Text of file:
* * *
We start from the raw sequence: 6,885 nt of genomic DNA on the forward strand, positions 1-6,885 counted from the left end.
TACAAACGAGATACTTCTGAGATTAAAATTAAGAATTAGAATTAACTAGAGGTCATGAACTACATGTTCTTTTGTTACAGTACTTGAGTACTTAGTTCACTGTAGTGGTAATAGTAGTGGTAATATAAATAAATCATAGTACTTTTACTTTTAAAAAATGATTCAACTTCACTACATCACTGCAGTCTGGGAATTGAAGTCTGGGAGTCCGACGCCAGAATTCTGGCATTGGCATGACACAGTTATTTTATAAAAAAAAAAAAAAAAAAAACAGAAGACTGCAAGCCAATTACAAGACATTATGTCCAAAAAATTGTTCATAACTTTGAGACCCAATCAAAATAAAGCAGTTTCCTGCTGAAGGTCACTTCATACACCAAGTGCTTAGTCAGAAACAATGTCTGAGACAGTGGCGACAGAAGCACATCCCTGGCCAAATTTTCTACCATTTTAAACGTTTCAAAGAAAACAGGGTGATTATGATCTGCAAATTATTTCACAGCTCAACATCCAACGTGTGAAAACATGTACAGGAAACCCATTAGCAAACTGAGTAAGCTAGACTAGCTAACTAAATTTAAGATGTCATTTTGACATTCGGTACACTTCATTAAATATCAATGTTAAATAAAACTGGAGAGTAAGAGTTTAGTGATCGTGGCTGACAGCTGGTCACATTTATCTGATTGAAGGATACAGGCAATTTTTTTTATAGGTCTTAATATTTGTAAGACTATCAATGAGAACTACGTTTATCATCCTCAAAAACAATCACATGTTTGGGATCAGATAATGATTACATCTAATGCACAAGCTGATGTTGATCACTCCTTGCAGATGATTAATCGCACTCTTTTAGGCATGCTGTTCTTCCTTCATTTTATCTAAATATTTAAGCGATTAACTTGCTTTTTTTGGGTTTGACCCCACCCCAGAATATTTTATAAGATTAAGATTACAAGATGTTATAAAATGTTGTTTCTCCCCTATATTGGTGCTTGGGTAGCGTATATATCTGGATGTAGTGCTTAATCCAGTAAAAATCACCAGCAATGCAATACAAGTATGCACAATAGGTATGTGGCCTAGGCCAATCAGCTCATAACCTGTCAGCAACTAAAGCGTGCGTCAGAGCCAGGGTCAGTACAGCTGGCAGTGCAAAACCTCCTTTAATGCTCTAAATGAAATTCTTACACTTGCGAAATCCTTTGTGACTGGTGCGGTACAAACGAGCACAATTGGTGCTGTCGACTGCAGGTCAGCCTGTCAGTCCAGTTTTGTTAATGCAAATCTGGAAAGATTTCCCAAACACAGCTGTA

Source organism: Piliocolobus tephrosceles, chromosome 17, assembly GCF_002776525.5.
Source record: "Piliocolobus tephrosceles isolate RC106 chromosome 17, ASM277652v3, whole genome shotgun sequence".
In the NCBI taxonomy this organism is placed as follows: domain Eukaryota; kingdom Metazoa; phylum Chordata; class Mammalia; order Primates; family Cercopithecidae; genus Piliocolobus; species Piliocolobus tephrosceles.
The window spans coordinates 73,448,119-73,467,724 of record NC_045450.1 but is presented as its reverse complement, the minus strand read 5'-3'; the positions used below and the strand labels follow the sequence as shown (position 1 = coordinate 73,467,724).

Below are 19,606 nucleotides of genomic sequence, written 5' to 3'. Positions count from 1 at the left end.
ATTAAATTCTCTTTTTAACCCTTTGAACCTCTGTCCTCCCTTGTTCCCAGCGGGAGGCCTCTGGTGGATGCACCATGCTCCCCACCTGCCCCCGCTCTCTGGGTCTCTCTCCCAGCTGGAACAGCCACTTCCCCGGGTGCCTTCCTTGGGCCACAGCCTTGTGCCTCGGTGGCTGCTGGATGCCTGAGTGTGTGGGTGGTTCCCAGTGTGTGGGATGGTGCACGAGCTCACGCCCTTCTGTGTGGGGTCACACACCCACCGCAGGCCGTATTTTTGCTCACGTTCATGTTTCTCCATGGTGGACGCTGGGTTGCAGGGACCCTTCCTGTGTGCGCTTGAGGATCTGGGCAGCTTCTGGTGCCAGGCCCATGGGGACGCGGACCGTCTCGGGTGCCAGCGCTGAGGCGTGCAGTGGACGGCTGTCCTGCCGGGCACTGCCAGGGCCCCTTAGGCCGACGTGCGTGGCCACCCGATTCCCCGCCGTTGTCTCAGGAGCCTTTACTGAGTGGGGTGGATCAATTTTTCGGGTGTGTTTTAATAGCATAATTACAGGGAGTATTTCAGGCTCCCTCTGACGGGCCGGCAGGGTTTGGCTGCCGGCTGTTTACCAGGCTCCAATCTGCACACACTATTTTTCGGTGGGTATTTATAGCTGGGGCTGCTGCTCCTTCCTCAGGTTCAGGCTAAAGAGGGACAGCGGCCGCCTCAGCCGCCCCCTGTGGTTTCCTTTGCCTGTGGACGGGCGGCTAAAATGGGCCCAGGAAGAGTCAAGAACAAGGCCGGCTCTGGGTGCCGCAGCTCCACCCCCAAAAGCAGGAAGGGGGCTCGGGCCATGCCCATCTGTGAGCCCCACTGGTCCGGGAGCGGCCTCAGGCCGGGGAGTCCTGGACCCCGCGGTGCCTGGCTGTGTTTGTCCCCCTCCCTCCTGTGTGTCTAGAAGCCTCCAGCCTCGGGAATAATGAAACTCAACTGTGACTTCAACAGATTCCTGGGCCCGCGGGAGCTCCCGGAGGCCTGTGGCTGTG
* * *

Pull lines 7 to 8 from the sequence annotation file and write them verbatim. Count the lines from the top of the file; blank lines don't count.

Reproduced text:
Below are 19,606 nucleotides of genomic sequence, written 5' to 3'. Positions count from 1 at the left end.
ATTAAATTCTCTTTTTAACCCTTTGAACCTCTGTCCTCCCTTGTTCCCAGCGGGAGGCCTCTGGTGGATGCACCATGCTCCCCACCTGCCCCCGCTCTCTGGGTCTCTCTCCCAGCTGGAACAGCCACTTCCCCGGGTGCCTTCCTTGGGCCACAGCCTTGTGCCTCGGTGGCTGCTGGATGCCTGAGTGTGTGGGTGGTTCCCAGTGTGTGGGATGGTGCACGAGCTCACGCCCTTCTGTGTGGGGTCACACACCCACCGCAGGCCGTATTTTTGCTCACGTTCATGTTTCTCCATGGTGGACGCTGGGTTGCAGGGACCCTTCCTGTGTGCGCTTGAGGATCTGGGCAGCTTCTGGTGCCAGGCCCATGGGGACGCGGACCGTCTCGGGTGCCAGCGCTGAGGCGTGCAGTGGACGGCTGTCCTGCCGGGCACTGCCAGGGCCCCTTAGGCCGACGTGCGTGGCCACCCGATTCCCCGCCGTTGTCTCAGGAGCCTTTACTGAGTGGGGTGGATCAATTTTTCGGGTGTGTTTTAATAGCATAATTACAGGGAGTATTTCAGGCTCCCTCTGACGGGCCGGCAGGGTTTGGCTGCCGGCTGTTTACCAGGCTCCAATCTGCACACACTATTTTTCGGTGGGTATTTATAGCTGGGGCTGCTGCTCCTTCCTCAGGTTCAGGCTAAAGAGGGACAGCGGCCGCCTCAGCCGCCCCCTGTGGTTTCCTTTGCCTGTGGACGGGCGGCTAAAATGGGCCCAGGAAGAGTCAAGAACAAGGCCGGCTCTGGGTGCCGCAGCTCCACCCCCAAAAGCAGGAAGGGGGCTCGGGCCATGCCCATCTGTGAGCCCCACTGGTCCGGGAGCGGCCTCAGGCCGGGGAGTCCTGGACCCCGCGGTGCCTGGCTGTGTTTGTCCCCCTCCCTCCTGTGTGTCTAGAAGCCTCCAGCCTCGGGAATAATGAAACTCAACTGTGACTTCAACAGATTCCTGGGCCCGCGGGAGCTCCCGGAGGCCTGTGGCTGTG